I spent most of my childhood overseas, in Europe and the Far East. Every two or three years we moved somewhere new. This meant I kept changing schools, but I didn’t mind because if I didn’t like that particular school, I knew I would soon be leaving!
I was a dreamy, shy child, who had a vivid interior world. I began writing when I was six, in smudged pencil. I’d been given a Dachshund puppy for my birthday, so I wrote ‘How to Train Dogs’ – all of five, misspelled pages! But later I wrote ‘novels’ which took up whole exercise books. These were mostly adventure stories, which I read out to my long-suffering younger brother. They had illustrations, maps, book jackets with blurbs, and a ‘Letter from the Author’ for my imaginary readers.
When I became an adult I worked in publishing, in both adult and children’s books, and as a children’s bookseller in Manhattan when my husband was sent to New York. While my two sons were growing up I became a publisher’s reader. I took an M.A. In Writing for Children and after that taught courses in creative writing for Morley College in London and Chelsea Young Writers, amongst others.
The first of my novels, The Ice Boy, was published as the amazingly lucky result of winning a competition, the Fidler Award for a first novel (now discontinued, sadly).
I’m a founder member of CWISL (Children’s Writers and Illustrators for Stories and Literacy), an enthusiastic and energetic group of committed published authors and illustrators who visit schools and libraries and organise festivals and workshops in London and beyond. Do take a look at their website!
I belong to CWIG, the Children’s Writers and Illustrators’ Group of the Society of Authors. I’m also a long-term member of the Scattered Authors Society, which links up authors from all over the UK, keeping us in touch with each other, and Historia, a small but committed group of authors who write historical fiction for children or adults.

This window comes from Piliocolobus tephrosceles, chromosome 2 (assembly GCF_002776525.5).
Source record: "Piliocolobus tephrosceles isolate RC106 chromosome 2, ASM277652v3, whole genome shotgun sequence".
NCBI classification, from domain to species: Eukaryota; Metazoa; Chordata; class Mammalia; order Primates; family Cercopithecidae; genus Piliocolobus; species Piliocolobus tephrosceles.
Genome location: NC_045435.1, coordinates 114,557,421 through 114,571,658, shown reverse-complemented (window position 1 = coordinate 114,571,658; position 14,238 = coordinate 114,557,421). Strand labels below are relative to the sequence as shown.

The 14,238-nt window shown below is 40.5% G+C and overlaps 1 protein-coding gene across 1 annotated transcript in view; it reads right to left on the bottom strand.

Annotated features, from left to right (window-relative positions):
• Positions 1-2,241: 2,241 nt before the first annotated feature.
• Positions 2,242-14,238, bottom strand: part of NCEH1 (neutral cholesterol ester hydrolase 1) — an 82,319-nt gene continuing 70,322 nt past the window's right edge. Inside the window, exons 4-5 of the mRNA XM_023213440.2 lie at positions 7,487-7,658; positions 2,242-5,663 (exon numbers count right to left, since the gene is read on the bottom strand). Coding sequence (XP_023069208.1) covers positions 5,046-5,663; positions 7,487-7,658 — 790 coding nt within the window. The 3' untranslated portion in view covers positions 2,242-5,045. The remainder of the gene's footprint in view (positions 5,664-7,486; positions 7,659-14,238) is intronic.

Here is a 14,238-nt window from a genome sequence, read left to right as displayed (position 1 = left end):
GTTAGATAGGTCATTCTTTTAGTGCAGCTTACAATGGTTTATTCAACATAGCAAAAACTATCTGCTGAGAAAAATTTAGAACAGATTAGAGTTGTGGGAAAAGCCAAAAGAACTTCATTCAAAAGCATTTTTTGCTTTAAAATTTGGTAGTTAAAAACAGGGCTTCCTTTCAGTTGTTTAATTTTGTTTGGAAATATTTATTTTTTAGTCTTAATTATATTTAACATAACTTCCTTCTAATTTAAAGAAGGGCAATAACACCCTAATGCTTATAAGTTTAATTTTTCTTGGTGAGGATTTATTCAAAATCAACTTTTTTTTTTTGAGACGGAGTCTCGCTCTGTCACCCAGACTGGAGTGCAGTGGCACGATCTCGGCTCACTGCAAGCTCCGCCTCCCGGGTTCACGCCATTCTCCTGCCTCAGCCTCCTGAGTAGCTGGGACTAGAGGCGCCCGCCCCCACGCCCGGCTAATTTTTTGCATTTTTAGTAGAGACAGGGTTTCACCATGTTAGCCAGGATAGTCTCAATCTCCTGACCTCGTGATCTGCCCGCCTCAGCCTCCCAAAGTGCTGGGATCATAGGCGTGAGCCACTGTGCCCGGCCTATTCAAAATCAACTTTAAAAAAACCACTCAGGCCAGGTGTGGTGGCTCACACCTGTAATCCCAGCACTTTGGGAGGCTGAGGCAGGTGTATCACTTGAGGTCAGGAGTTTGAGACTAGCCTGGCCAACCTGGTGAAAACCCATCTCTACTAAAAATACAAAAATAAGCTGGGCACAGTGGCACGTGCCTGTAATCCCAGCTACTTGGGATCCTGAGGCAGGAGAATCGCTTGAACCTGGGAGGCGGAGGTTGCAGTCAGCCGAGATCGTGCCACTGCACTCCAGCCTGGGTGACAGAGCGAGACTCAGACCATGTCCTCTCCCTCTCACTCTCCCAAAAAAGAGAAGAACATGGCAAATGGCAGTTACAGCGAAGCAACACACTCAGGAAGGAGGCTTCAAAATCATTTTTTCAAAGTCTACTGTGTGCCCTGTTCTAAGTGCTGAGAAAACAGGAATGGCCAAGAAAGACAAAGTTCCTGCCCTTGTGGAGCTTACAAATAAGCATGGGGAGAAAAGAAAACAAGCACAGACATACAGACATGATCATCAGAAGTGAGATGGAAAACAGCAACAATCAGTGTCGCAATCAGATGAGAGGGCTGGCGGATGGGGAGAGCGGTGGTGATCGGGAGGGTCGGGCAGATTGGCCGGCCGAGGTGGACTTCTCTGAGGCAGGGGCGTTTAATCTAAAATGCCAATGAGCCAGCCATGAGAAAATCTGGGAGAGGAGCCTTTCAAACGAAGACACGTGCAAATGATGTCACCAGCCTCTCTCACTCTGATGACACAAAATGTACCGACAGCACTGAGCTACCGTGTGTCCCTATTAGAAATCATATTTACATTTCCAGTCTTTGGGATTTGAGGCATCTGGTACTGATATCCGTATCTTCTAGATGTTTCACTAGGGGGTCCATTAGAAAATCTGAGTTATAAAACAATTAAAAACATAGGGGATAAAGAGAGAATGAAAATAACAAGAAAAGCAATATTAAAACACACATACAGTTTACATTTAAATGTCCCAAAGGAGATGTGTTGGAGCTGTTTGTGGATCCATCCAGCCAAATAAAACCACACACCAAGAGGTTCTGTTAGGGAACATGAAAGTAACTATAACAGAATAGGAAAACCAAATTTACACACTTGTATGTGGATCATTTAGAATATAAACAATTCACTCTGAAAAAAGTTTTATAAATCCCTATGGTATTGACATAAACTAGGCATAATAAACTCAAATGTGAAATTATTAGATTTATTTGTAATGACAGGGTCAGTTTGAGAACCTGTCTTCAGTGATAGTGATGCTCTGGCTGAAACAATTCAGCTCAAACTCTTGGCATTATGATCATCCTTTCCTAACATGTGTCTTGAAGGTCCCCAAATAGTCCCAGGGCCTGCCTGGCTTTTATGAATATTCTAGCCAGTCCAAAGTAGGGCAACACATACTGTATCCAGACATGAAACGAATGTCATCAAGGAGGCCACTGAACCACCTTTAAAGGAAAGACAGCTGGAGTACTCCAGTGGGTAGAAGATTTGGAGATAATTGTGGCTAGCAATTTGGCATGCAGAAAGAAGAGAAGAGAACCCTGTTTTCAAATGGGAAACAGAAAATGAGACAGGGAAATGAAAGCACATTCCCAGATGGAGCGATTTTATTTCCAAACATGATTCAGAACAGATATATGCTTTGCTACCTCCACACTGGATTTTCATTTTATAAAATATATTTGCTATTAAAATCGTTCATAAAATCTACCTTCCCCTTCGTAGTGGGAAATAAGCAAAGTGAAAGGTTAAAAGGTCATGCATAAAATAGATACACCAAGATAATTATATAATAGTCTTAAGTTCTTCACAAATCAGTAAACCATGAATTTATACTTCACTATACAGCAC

I owe so much to the courses and retreats I’ve been on through the Arvon Foundation, Moniack Mhor in Scotland – a beautiful and peaceful place to retreat near Inverness – and Ty Newydd in Wales. I’d urge any would-be writer to check them out, investigate the generous burseries they offer and go if you can.
I live with my husband and a wire-haired Dachshund called Ludo, in Suffolk, where I belong to a conservation group and write articles for our local magazine. I love working out plots by going for long walks along our shingle beaches, with the sound of the sea and the cry of the marshland birds beyond in my ears.
This is where I write. My study is the smallest room in the house and the oldest. It was part of the original sixteenth cottage belonging to the village vicar and later had Georgian and then Victorian additions as the subsequent vicars became more aspirational. As you can see, it’s not exactly tidy but it’s womb-like and welcoming and I love it. It looks out on to some ancient, beautiful and very tall lime trees – trees that were traditionally grown near churchyards (the local churchyard is at the bottom of our garden, so the vicar had a very short walk!).